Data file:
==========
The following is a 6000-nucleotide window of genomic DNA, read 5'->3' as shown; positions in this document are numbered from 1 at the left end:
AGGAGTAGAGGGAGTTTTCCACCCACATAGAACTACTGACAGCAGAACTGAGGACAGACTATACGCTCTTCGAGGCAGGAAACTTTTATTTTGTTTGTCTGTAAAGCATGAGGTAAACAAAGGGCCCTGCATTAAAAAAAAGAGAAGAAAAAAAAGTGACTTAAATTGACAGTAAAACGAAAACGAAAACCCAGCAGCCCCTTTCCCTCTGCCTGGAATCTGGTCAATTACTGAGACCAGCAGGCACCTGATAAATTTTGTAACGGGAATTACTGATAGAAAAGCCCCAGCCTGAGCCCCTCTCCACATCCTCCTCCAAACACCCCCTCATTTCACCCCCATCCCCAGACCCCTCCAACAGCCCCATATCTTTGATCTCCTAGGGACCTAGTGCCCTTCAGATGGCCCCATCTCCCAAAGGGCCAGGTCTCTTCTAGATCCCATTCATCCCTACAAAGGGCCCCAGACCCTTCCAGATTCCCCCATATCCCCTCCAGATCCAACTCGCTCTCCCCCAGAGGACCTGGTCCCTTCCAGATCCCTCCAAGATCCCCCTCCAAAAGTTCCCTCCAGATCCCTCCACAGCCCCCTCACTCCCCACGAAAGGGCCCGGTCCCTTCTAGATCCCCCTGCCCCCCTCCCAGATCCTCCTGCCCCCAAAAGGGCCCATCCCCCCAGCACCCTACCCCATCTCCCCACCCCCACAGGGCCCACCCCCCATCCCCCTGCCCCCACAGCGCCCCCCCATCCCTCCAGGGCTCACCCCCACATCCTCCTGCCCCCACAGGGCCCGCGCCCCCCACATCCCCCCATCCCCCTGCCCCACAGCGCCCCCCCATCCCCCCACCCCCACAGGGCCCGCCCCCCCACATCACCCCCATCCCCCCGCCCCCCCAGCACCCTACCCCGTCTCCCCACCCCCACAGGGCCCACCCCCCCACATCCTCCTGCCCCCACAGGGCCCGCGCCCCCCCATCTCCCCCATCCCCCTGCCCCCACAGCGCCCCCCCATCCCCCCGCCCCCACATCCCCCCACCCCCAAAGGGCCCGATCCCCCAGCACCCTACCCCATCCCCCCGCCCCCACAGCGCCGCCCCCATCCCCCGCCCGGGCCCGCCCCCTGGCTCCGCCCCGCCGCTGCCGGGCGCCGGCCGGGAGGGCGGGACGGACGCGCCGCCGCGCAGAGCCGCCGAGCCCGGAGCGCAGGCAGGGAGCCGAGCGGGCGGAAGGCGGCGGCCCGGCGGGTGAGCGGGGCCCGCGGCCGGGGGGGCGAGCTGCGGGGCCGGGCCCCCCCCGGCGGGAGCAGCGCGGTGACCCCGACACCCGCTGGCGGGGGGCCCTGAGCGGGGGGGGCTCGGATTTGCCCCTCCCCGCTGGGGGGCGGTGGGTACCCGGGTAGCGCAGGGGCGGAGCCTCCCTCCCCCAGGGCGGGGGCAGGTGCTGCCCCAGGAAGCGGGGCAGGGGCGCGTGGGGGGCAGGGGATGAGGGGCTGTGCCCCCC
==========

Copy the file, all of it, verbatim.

The following is a 6000-nucleotide window of genomic DNA, read 5'->3' as shown; positions in this document are numbered from 1 at the left end:
AGGAGTAGAGGGAGTTTTCCACCCACATAGAACTACTGACAGCAGAACTGAGGACAGACTATACGCTCTTCGAGGCAGGAAACTTTTATTTTGTTTGTCTGTAAAGCATGAGGTAAACAAAGGGCCCTGCATTAAAAAAAAGAGAAGAAAAAAAAGTGACTTAAATTGACAGTAAAACGAAAACGAAAACCCAGCAGCCCCTTTCCCTCTGCCTGGAATCTGGTCAATTACTGAGACCAGCAGGCACCTGATAAATTTTGTAACGGGAATTACTGATAGAAAAGCCCCAGCCTGAGCCCCTCTCCACATCCTCCTCCAAACACCCCCTCATTTCACCCCCATCCCCAGACCCCTCCAACAGCCCCATATCTTTGATCTCCTAGGGACCTAGTGCCCTTCAGATGGCCCCATCTCCCAAAGGGCCAGGTCTCTTCTAGATCCCATTCATCCCTACAAAGGGCCCCAGACCCTTCCAGATTCCCCCATATCCCCTCCAGATCCAACTCGCTCTCCCCCAGAGGACCTGGTCCCTTCCAGATCCCTCCAAGATCCCCCTCCAAAAGTTCCCTCCAGATCCCTCCACAGCCCCCTCACTCCCCACGAAAGGGCCCGGTCCCTTCTAGATCCCCCTGCCCCCCTCCCAGATCCTCCTGCCCCCAAAAGGGCCCATCCCCCCAGCACCCTACCCCATCTCCCCACCCCCACAGGGCCCACCCCCCATCCCCCTGCCCCCACAGCGCCCCCCCATCCCTCCAGGGCTCACCCCCACATCCTCCTGCCCCCACAGGGCCCGCGCCCCCCACATCCCCCCATCCCCCTGCCCCACAGCGCCCCCCCATCCCCCCACCCCCACAGGGCCCGCCCCCCCACATCACCCCCATCCCCCCGCCCCCCCAGCACCCTACCCCGTCTCCCCACCCCCACAGGGCCCACCCCCCCACATCCTCCTGCCCCCACAGGGCCCGCGCCCCCCCATCTCCCCCATCCCCCTGCCCCCACAGCGCCCCCCCATCCCCCCGCCCCCACATCCCCCCACCCCCAAAGGGCCCGATCCCCCAGCACCCTACCCCATCCCCCCGCCCCCACAGCGCCGCCCCCATCCCCCGCCCGGGCCCGCCCCCTGGCTCCGCCCCGCCGCTGCCGGGCGCCGGCCGGGAGGGCGGGACGGACGCGCCGCCGCGCAGAGCCGCCGAGCCCGGAGCGCAGGCAGGGAGCCGAGCGGGCGGAAGGCGGCGGCCCGGCGGGTGAGCGGGGCCCGCGGCCGGGGGGGCGAGCTGCGGGGCCGGGCCCCCCCCGGCGGGAGCAGCGCGGTGACCCCGACACCCGCTGGCGGGGGGCCCTGAGCGGGGGGGGCTCGGATTTGCCCCTCCCCGCTGGGGGGCGGTGGGTACCCGGGTAGCGCAGGGGCGGAGCCTCCCTCCCCCAGGGCGGGGGCAGGTGCTGCCCCAGGAAGCGGGGCAGGGGCGCGTGGGGGGCAGGGGATGAGGGGCTGTGCCCCCC